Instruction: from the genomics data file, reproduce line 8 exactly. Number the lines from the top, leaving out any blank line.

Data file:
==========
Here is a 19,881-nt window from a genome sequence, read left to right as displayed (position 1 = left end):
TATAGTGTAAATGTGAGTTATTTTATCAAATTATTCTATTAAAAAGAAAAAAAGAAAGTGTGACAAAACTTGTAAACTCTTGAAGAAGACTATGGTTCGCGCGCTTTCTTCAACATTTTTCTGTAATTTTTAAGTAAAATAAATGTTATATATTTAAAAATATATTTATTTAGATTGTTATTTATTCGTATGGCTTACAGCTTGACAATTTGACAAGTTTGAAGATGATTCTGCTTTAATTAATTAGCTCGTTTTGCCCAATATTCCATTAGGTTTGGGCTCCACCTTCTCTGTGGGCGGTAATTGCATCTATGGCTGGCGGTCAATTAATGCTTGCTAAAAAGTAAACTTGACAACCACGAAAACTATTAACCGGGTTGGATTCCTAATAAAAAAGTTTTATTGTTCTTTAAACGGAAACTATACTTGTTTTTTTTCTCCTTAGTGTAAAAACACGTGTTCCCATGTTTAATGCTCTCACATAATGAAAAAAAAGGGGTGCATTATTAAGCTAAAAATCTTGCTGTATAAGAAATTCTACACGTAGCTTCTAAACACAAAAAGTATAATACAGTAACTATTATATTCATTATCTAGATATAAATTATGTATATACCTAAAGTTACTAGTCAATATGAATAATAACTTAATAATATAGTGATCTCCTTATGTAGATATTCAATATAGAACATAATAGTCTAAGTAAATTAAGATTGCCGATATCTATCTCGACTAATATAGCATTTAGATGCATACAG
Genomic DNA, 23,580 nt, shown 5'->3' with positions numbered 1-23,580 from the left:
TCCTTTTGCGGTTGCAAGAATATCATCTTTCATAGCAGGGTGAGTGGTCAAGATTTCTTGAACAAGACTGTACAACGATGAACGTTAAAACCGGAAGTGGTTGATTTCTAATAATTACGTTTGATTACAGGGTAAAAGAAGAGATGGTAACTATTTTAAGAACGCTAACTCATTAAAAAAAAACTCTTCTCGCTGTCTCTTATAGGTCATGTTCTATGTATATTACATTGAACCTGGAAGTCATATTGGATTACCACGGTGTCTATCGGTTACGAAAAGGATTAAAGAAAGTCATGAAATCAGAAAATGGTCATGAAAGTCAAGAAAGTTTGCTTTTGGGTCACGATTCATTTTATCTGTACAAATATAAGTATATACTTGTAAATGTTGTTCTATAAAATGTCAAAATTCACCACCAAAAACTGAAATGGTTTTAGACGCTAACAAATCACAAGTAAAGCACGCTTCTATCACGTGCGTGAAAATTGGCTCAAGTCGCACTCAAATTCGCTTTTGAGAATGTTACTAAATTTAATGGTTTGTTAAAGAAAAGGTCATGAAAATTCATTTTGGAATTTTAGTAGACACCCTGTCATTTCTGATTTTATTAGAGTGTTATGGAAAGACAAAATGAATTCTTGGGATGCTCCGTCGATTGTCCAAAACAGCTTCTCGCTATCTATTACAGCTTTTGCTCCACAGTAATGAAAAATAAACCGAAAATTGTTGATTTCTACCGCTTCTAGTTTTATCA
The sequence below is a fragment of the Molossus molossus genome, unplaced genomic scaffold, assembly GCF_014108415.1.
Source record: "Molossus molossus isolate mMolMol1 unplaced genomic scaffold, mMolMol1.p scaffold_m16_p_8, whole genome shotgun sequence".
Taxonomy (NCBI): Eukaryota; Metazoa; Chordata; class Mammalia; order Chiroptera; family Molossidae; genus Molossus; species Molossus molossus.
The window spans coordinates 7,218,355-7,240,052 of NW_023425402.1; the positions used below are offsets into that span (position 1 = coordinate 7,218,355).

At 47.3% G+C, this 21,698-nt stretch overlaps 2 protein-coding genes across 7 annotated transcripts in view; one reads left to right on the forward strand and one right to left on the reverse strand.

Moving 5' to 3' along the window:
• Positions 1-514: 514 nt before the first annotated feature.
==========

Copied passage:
The window spans coordinates 7,218,355-7,240,052 of NW_023425402.1; the positions used below are offsets into that span (position 1 = coordinate 7,218,355).